Calling the age issue "a silly thing," Nancy Reagan continued her defense of President Reagan for the second straight day, saying she did not think the presidency has aged him as it did his predecessors.
"Everybody has said for the last 3 1/2 years that he has not aged," Mrs. Reagan said in Atlanta, where the media continued to test her reactions to the question of whether President Reagan, at 73, is too old to serve another four years. "As you look at pictures of other presidents they all aged and he has not."
Later, flying to Birmingham aboard Executive I for what the White House says is a "nonpolitical" swing on behalf of the fight against drug abuse -- even though the Reagan-Bush campaign is paying for it -- Mrs. Reagan said she thinks too much attention is being given to things that are "not important."
"The thing that is important is Mondale's positions and where he would like to lead the country, and my husband's positions and where he has led the country and where he would like to continue to lead the country."
It was a refrain repeated in San Antonio to reporters at the airport. "Mr. Mondale's position has always been taxes and spending," she said. "My husband is exactly opposite -- for economic growth that we have in the country and the good feeling."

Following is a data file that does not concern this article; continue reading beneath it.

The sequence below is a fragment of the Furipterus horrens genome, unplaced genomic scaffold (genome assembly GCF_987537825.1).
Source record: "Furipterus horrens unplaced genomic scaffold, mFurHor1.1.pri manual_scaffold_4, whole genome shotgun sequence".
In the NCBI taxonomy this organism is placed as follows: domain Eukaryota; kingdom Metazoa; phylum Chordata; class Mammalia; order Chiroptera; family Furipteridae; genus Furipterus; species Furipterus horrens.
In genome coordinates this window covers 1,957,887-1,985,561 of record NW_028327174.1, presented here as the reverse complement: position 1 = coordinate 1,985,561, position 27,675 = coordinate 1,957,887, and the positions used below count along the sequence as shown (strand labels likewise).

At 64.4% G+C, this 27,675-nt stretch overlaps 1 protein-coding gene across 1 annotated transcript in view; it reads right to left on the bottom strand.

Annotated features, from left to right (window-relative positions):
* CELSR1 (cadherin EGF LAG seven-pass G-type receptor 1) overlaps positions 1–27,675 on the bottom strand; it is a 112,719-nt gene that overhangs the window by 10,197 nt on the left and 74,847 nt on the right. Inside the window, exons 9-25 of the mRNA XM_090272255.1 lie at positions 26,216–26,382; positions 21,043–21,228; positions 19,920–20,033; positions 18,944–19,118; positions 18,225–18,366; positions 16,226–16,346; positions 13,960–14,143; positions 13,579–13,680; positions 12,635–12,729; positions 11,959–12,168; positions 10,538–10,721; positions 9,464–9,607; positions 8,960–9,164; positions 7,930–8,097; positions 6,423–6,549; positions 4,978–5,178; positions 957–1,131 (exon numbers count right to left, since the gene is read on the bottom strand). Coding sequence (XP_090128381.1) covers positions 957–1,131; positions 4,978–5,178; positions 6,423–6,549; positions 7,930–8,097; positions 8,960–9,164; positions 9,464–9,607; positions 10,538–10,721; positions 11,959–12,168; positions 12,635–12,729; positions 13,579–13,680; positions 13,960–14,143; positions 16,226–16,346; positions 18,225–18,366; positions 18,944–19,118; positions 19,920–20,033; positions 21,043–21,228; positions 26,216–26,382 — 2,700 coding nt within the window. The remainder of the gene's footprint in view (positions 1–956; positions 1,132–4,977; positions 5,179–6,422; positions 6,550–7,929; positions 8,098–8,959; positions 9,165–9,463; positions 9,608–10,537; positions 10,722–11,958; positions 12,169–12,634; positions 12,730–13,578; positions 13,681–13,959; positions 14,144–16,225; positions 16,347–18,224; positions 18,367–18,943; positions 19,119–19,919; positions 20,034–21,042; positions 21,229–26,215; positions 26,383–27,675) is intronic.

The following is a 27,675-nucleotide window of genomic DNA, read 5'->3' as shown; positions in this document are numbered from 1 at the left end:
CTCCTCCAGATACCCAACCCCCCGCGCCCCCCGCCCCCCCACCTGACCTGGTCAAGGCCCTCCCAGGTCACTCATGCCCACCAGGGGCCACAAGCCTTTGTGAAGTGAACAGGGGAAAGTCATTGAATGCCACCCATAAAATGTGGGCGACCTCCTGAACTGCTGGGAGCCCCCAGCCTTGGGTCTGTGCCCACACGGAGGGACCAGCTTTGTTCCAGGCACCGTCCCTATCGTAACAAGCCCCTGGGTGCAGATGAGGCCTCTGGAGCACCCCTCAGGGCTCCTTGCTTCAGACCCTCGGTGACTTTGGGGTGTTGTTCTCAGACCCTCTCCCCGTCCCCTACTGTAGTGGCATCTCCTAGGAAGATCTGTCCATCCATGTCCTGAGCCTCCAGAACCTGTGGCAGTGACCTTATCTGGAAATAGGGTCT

As she made her way across the South in her three-day trip, she had a variety of well-known people greeting her. In Columbia, S.C., they were Jihan Sadat, there to address the University of South Carolina, and Nancy Thurmond, wife of Republican Sen. Strom Thurmond. In Birmingham, Alabama Gov. George Wallace's wife, Lisa, showed up at the airport to say goodbye, but told reporters she was not there as a representative of her husband. In San Antonio, Democratic Mayor Henry Cisneros welcomed her at the airport, "in my capacity as mayor," he said.
Though she does not like discussing issues with the media and has tried in the past to avoid such topics, she has been edged into the issues battle of the campaign. And she has shown that she can be a combative sparring partner with reporters.
Asked if the president has been put on the defensive by Mondale, Mrs. Reagan said, "Not at all, not at all. Mr. Mondale keeps saying things that are not so. Mr. Mondale keeps saying a lot of things that are not so."
She said her husband answered all of the questions in the Sunday night debate "completely and well," including those on abortion. "He did not segue into agriculture," she said, arching an eyebrow disapprovingly, without mentioning that Mondale had.